How do I explain what it is like to be painfully aware of every movement your body makes? To be aware that you can’t raise your arm too high if your armpit isn’t shaven? That’s not a problem men have, is it? Or to not know how to sit. I can’t slouch because it isn’t ‘feminine’, and besides, my top might slip too low and show some cleavage. But I mustn’t sit too straight either because that’s suggestive, isn’t it? Or is it aggressive? And my legs — does a real lady cross them or not? If my knees fall away from each other for a moment in relaxation, is that an invitation? How do I even begin to explain that you can never know what it’s like to walk down a road and be looked at only for your gender and have every inch of your visible and invisible skin crawl with the gaze of hungry, glazed eyes as they ravage you. It makes no difference whether or not I am beautiful or sexy or in a salwar kameez or mini skirt. One option apparently makes me easier to rape, the other makes me harder to. One option makes me invite rape, the other option lets rape gatecrash. Frankly, for many women in India, the simple act of waking up invites rape.
As a woman I never walk out of my bedroom without checking what I have on. Even if I’m just roaming around the house, getting breakfast or reading a book on my couch, I am incredibly aware of whether I have a bra on under my tee shirt, or whether my shorts are too short, or whether my hair is untied and provocative. Every moment marked with exhausting self-awareness.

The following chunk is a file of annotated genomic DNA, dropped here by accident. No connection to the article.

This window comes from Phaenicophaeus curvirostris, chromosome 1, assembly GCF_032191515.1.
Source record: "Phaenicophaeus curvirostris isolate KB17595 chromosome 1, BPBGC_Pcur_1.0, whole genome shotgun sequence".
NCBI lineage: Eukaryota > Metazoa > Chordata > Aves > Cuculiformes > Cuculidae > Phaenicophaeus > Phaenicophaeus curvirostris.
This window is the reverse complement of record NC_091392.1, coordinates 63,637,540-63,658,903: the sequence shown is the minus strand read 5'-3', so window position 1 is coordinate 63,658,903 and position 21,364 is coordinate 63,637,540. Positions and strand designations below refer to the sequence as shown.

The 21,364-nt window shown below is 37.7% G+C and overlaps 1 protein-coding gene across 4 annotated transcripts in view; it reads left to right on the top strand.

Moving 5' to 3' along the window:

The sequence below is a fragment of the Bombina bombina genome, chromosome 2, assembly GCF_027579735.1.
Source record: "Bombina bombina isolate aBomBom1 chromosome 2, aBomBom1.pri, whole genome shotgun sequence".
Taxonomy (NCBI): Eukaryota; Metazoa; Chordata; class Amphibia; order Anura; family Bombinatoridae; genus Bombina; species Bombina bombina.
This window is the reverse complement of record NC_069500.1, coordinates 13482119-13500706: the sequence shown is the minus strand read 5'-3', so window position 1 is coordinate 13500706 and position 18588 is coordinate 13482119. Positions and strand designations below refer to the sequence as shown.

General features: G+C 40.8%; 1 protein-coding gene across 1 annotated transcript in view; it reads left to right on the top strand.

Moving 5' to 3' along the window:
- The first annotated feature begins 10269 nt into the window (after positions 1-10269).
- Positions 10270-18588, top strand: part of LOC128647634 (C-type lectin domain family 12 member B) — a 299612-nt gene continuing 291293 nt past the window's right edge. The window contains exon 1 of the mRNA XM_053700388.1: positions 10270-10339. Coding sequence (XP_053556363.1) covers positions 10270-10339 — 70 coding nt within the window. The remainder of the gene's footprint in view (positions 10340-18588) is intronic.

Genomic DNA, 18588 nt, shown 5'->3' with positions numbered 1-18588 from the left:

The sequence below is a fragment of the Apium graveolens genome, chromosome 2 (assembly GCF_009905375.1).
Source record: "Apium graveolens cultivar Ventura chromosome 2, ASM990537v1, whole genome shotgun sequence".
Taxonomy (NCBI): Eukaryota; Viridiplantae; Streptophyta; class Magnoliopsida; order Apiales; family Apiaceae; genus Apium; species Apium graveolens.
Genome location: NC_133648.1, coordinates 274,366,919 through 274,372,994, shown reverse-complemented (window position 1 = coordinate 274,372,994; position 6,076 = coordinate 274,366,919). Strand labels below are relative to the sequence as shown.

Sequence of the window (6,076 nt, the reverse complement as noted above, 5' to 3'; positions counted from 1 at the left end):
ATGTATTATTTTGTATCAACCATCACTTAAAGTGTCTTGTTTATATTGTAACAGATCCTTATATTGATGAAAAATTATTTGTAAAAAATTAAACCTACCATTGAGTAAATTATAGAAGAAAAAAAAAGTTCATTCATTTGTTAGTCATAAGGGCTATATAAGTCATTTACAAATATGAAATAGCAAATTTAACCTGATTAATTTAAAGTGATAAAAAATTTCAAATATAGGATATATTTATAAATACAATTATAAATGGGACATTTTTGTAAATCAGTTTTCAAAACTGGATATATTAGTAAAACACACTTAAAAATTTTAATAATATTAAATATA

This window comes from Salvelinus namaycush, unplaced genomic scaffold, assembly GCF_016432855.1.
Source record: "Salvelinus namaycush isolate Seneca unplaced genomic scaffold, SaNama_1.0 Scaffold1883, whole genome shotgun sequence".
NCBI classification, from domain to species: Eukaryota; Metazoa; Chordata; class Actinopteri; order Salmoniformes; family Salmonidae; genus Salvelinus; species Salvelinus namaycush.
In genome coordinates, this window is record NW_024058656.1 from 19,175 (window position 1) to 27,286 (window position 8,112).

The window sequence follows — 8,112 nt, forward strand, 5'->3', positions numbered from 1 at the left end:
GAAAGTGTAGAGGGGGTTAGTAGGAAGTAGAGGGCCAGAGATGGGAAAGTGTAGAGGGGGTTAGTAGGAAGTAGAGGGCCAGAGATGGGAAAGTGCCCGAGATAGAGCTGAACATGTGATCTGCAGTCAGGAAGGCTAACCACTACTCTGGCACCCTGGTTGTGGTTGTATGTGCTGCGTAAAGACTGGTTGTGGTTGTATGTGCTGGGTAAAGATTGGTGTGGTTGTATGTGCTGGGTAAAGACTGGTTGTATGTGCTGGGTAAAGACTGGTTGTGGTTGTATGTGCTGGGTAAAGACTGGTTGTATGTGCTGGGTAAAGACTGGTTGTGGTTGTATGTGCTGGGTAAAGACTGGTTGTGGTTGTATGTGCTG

Maybe it is this self-awareness that has made us the more introspective sex. I asked a male friend the other day, “Why do you do this to us? What have we ever done to you?” And he said, “You make us feel so insecure.” It’s the most honest thing I’ve heard in a long time. Because rape, let’s face it, is not about sex. It’s more about assertion than insertion…more about humiliation, domination, and at the bottom of it all, insecurity. Beneath the insecurity though is a lack of education and awareness that a society that’s organised on the basis of institutionalised bigotry and barbarity has failed to give its members.
Punishment is all very well, but how are you going to change the very fabric of a stained society? You may cut down a poisoned tree but what of its roots? I don’t have the answer either but as someone who has been jostled on public transport, and leered at for 25 years, and told I can’t wear what I want, go where I want, talk how I want or do what I want, I have certainly given it some thought. My answers are in the form of more questions, but that’s only because I’m as unsure of the solution as you. Some may find them simplistic, but perhaps simplifying the problem may help.